“No one is born as a leader, but everyone is born to lead.”

Donald O. Clifton the former board chair of Gallup and author of four books on strength based leadership: Soar with Your Strengths, Now, Discover Your Strengths, StrengthsQuest, and How Full Is your Bucket? said this:

“A leader needs to know his strengths as a carpenter knows his tools, or as a physician knows the instruments at her disposal. What great leaders have in common is that each truly knows his or her strengths — and can call on the right strength at the right time. This explains why there is no definitive list of characteristics that describes all leaders.”

 4) I Don’t Know Enough About Leadership


You have the desire to be a leader, but don’t think you have the knowledge. There is so much you don’t know and it takes so much time to learn everything.  It seems the best leaders have been doing this for many years.  You believe that you can’t step out and be a leader until you know all there is to know.


You don’t have to know everything about leadership to lead. You just have to know a little more than the people you are leading. (Click here to tweet that)

I heard this funny story that demonstrates this point well.  You don’t have to be the fastest person in the world to win races; you only need to run faster than the people behind you in each race.

Two guys were hiking in the deep woods one day. They got a bit off track and wandered into the part of the woods were bears have been known to live. The frightening sound of a bear was heard.  One of the guys bent down and started tightening his shoes. “What are you doing?” the other one asked. “Lacing up my shoes so I don’t trip when I run,” the first one answered. “Everyone knows you can’t out run a bear,” the second one said. To that the first guy replied, “I don’t have to out run the bear, I just have to out run you,” and he sped away.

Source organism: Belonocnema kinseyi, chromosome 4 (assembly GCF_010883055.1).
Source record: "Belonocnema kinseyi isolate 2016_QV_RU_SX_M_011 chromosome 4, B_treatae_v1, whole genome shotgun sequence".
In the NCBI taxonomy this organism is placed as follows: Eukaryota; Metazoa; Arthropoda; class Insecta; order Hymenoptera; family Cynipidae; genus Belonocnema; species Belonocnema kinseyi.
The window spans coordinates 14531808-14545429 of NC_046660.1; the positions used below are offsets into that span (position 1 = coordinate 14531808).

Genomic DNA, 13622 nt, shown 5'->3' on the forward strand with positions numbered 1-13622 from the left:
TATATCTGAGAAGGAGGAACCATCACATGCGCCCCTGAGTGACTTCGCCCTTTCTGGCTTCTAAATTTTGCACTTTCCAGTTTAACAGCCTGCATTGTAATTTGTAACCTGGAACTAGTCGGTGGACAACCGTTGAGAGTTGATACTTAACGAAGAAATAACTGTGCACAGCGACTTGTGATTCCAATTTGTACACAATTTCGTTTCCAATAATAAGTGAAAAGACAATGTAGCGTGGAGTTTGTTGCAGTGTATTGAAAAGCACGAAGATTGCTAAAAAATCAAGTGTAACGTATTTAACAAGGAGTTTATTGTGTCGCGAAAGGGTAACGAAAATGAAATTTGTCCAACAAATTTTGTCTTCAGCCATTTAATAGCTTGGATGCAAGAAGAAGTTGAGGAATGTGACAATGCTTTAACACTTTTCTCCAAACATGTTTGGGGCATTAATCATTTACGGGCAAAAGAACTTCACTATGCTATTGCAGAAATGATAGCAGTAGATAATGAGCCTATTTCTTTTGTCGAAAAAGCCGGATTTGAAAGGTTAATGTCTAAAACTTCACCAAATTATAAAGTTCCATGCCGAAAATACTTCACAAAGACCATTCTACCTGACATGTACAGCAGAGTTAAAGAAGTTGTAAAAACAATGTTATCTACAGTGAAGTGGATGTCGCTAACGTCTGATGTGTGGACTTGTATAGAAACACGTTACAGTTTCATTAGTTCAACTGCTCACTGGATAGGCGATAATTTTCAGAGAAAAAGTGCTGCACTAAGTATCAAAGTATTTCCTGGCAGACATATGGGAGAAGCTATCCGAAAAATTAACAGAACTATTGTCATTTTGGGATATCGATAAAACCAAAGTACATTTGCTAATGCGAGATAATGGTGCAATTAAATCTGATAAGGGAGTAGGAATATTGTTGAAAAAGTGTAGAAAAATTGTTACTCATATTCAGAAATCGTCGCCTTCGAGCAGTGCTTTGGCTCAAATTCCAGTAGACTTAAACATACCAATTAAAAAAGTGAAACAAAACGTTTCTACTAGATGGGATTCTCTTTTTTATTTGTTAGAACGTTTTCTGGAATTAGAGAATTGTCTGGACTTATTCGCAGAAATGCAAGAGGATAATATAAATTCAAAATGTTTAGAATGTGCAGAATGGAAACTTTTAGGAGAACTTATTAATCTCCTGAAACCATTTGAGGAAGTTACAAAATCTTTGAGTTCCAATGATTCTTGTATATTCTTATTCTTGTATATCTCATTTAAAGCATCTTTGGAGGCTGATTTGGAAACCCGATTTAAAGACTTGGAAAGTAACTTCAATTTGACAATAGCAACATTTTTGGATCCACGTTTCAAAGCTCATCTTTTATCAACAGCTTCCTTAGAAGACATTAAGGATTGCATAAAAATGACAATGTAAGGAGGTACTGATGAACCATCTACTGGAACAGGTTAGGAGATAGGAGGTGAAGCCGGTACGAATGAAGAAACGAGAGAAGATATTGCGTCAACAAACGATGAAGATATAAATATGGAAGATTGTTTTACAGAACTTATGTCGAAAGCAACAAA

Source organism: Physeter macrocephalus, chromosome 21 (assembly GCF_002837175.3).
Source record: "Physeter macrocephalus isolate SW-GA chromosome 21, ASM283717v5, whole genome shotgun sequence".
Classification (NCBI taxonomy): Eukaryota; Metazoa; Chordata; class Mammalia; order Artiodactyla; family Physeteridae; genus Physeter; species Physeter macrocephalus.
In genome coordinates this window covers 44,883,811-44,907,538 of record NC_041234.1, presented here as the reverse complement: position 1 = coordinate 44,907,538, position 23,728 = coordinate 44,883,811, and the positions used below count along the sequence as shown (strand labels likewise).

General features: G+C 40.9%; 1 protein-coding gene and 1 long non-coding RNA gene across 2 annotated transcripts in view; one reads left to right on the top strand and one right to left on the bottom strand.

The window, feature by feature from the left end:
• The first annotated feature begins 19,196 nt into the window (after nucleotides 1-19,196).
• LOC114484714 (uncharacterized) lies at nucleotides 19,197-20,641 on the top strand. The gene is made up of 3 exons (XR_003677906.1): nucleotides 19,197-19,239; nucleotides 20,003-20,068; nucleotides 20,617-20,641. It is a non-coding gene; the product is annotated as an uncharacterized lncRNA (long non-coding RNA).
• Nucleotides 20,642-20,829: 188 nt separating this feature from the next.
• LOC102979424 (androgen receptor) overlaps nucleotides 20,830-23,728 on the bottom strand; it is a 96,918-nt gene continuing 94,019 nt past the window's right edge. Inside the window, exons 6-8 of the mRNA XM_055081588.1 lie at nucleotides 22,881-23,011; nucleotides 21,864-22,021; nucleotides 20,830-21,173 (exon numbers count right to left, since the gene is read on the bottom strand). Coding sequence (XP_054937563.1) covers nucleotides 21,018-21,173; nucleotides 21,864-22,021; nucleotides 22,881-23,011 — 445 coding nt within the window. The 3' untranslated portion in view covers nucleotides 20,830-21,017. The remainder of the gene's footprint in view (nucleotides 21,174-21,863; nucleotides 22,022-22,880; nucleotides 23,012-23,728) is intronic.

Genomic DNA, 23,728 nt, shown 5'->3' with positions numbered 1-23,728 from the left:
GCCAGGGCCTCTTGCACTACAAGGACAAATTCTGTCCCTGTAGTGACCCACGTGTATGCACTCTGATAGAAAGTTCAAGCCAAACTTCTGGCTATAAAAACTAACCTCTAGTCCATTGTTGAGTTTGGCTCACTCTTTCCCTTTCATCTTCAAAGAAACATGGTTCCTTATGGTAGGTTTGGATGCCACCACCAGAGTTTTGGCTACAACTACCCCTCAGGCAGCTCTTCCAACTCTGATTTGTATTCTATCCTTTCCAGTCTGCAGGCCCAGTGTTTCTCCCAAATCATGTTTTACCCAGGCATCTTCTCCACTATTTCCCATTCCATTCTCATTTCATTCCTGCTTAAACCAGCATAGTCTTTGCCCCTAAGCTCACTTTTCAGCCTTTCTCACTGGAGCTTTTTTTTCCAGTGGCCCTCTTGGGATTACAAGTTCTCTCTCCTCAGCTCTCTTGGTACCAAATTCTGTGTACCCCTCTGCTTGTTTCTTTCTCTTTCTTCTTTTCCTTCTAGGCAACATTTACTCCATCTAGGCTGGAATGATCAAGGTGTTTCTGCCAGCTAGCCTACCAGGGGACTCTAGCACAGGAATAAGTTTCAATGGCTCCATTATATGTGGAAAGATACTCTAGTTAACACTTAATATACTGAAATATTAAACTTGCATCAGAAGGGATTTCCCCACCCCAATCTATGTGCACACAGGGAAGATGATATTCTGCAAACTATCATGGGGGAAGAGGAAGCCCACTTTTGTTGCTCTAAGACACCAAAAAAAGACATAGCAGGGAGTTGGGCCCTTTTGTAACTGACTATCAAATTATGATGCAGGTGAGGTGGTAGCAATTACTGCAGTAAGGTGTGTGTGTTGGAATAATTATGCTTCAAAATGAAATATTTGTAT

5) I Don’t Know Everything My Team Does


You may believe that you can’t lead a team unless you have a mastery of every aspect of what your team does.


You don’t need to be the best at everything to be a leader; you just need to be the best at leading.

International Leadership Guru John Maxwell says it this way:

“Some people believe that great leaders have all the answers. Not true. Successful leaders don’t know everything. But they know people who do.  If you ask me a question related to one of my organizations and I don’t know the answer, I know which person in the organization does.  If you ask about my profession, I may not know the answer, but with a phone call or two, I can talk to someone who can answer the question.  And if you ask about the details of my life and schedule and I don’t know the answer, I guarantee you there’s someone who does – my assistant.”


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Learn, Grow & Develop Other Leaders

Denis McLaughlin
Denis McLaughlin is President of Leadership GPS, Inc.
He is a Leadership Development Expert, Coach, Teacher, Speaker, and Writer
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5 responses to “Top Five Reasons People Fear Being A Leader – Debunked

  1. The publics perception of C.E.Os’ is that they are over paid fat cats,so income saleries should be based on profits to their shareholders.Many C.E.O.s must get their act together or sent packing,


  2. Patrick, thanks for sharing your thoughts. I believe that all leaders are responsible for their results. You say that public perception is CEO’s are overpaid. What is your opinion, and can you refer us to any particular examples so we can discuss the facts?